Private sewer laterals

  PSL inspections


Due to precautions over coronavirus/COVID-19, EBMUD may be reducing the availability of PSL inspections. At this time, all PSL inspections that are shown as available on the calendar can be booked. All previously scheduled PSL inspections will be honored. All requirements of the Regional Private Sewer Lateral Ordinance remain in effect.

For Contractors:

At this time, EBMUD continues to meet the needs of property owners needing PSL inspections during the COVID-19 pandemic. However, for everyone's safety, required protocols must be strictly followed during inspections.

  • Maintain a distance of at least 6 feet from EBMUD Inspectors, regardless of wearing a mask
  • All individuals interacting with the EBMUD Inspector must wear a face covering (effective April 22, 2020)
  • Pass any required paper work while maintaining the 6-foot separation
  • Observe current CDC guidelines for social distancing and hygiene
  • If you are sick, observe current CDC guidelines by not reporting for work, this protects our community

If an inspector determines that these safety precautions are not met, the inspector may leave the inspection site. The contractor will be required to reschedule the inspection and any applicable reschedule fees will apply. 

For Customers: 

Sewage (wastewater) always contains viruses and other pathogens, which is why we put it in pipes underground to send it to the wastewater plant for treatment and disinfection. Per the CDC: “Although transmission of the virus that causes COVID-19 through sewage may be possible, there is no evidence to date that this has occurred.”

For the general public, observing social distancing from sewage is recommended. Just as you stay 6 feet away from other people during the COVID-19 pandemic, always stay at least 6 feet away from active sewer work. The essential workers that are out repairing pipes and other infrastructure will also appreciate that you observe at least 6 feet of distancing so that they can safely conduct their work. For these workers, the CDC states that  “No additional COVID-19–specific protections are recommended for employees involved in wastewater management operations, including those at wastewater treatment facilities.”




Since 1951, water from household or workplace drains in the East Bay has made its way to EBMUD's wastewater treatment plant at the base of the Bay Bridge in West Oakland. But for years, too much stormwater has led to discharges of partially treated sewage into the Bay. The East Bay Regional Private Sewer Lateral Program is in place to help fix old, cracked sanitary sewer pipes which need repair to prevent the infiltration of rainwater, which can overwhelm wastewater treatment facilities and lead to the release of partially treated wastewater into the Bay.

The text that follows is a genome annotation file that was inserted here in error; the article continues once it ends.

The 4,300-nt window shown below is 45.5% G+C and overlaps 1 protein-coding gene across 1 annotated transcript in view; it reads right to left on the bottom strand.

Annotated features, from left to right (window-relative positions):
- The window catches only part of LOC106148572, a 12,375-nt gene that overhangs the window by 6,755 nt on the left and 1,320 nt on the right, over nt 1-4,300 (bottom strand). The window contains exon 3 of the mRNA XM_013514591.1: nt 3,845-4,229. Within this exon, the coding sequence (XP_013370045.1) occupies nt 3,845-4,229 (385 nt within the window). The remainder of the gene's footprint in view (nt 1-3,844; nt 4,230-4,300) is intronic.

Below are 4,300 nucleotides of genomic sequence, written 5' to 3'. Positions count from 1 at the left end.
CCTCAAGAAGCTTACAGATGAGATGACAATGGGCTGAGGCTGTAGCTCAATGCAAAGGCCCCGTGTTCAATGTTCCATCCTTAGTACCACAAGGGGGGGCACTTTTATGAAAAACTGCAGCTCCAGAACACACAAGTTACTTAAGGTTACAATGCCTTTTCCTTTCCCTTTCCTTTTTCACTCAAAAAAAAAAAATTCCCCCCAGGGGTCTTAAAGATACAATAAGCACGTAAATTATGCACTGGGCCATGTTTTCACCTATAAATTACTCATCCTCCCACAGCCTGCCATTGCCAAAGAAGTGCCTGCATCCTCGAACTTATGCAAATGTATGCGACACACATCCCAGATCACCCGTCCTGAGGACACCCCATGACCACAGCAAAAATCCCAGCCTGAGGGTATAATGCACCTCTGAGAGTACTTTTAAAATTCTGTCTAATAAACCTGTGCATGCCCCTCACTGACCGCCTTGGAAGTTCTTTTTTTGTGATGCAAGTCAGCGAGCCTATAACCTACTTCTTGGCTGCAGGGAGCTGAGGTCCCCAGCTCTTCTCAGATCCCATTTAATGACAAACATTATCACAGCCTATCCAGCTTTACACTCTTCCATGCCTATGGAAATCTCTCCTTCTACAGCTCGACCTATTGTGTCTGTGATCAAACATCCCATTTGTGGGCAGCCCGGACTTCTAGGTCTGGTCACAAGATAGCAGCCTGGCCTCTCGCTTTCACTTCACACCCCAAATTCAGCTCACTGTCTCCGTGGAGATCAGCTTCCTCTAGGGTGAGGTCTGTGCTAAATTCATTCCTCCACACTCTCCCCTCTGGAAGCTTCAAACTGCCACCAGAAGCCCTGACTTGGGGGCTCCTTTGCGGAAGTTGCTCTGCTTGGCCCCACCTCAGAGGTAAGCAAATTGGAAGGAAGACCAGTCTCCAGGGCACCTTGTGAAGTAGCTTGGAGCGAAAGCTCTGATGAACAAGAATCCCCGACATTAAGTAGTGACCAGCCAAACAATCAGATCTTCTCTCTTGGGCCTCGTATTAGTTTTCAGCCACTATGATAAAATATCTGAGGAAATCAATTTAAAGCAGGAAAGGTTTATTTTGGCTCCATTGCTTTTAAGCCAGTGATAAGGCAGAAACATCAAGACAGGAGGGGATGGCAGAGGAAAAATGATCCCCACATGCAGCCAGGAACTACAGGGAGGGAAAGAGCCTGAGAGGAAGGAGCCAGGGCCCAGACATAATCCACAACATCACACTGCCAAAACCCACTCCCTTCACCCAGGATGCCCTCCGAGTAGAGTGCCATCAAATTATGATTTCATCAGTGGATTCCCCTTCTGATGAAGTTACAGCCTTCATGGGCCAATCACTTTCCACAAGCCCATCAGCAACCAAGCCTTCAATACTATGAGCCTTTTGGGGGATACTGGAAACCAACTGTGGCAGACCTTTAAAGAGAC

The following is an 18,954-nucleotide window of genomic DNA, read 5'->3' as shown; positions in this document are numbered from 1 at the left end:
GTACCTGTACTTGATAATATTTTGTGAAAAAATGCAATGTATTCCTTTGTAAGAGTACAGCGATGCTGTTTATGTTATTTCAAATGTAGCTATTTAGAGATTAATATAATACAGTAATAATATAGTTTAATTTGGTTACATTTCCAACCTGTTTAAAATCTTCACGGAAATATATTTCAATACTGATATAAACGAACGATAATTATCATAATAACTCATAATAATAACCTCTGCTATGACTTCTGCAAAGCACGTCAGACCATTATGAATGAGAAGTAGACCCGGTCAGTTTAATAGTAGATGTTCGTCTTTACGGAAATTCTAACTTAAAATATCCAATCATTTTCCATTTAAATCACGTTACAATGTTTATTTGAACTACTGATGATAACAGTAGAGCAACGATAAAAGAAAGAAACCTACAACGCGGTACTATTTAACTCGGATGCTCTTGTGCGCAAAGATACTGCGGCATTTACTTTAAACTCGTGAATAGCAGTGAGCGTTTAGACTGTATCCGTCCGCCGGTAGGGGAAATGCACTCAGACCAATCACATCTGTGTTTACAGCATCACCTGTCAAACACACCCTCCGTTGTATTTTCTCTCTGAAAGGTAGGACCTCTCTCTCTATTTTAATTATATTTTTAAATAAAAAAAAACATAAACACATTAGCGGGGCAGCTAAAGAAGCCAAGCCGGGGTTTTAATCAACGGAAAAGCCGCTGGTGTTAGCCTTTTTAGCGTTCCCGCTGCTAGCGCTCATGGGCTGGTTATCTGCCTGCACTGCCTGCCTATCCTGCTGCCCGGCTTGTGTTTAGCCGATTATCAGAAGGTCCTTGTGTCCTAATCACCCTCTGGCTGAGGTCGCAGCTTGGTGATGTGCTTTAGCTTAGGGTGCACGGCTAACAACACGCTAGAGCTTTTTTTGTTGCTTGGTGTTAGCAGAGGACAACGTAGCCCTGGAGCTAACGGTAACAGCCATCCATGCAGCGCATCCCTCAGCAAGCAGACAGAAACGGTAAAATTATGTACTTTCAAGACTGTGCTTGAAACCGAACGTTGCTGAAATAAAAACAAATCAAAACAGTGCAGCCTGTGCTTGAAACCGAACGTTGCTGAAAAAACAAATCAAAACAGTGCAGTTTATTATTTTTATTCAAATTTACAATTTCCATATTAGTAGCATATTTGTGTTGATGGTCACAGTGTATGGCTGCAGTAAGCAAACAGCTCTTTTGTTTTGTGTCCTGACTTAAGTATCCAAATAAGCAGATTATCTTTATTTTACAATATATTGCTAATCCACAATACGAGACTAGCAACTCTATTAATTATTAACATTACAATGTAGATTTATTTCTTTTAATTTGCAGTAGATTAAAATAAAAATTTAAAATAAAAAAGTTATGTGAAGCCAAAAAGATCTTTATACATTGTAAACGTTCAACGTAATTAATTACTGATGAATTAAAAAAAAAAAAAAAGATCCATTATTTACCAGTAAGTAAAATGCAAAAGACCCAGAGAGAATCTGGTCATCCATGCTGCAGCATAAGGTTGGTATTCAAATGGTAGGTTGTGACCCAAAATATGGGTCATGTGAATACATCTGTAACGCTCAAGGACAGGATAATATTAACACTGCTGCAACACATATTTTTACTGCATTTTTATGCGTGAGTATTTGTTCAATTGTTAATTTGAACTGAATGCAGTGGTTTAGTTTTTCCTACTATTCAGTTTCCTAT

Visit the East Bay Regional Private Sewer Lateral Program website

Our commitment to protecting the bay 

Like our water pipes, much of the region's sewer infrastructure — including city sewer pipes under the street and private sewer laterals from homes and buildings — was built decades ago. During and after heavy storms, rain enters underground sewer pipes through cracks, increases the volume of water and eventually overflows the system. This is called "infiltration and inflow" and is a common occurrence in cities with older infrastructure across the country.

Our local sewer pipes were designed to collect wastewater from homes and businesses. They were not intended to collect stormwater, yet they do because of the numerous defects in both the sewers and private sewer laterals that connect them. Starting in 1988, EBMUD built three wet weather facilities along the shoreline to address the problem of infiltration and inflow. Since then, the region's sewer infrastructure has further deteriorated, environmental policy priorities have changed and the need for additional action has become more urgent.

In July 2014, EBMUD, the cities of Alameda, Albany, Berkeley, Emeryville, Oakland and Piedmont and Stege Sanitary District agreed to a consent decree with the United States Environmental Protection Agency, state and regional water boards, and two community organizations that gives the cities and districts until 2036 to repair and replace sewer lines, reduce the amount of infiltration and inflow and reduce discharges of partially treated sewage into San Francisco Bay during heavy storms.

As part of the consent decree, EBMUD will

  • continue to enforce its regional private sewer lateral ordinance.
  • work with local communities in our region to find and eliminate the largest sources of stormwater entering the sewer system.
  • Upgrade segments of its 37 miles of large wastewater pipelines (interceptors).

The requirements of the private sewer lateral program affect property owners in the EBMUD wastewater service area if they buy or sell a property, build or remodel, or increase the size of their water meter. Today, completely replacing a leaky private sewer lateral can cost a property owner, on average, $5,000.

Under the 22-year consent decree EBMUD's commitments will cost approximately $5 million per year. The other cities and sanitary district also have requirements to repair their sewer lines and remove sources of infiltration and inflow from their sewer systems.

Every resident and business in our service area is connected to the East Bay's sewer infrastructure. Over decades, this deteriorating system has contributed to Bay pollution. Though it will take time, community investment and a regional effort to implement the consent decree, EBMUD and its partners continue to be committed to a cleaner Bay.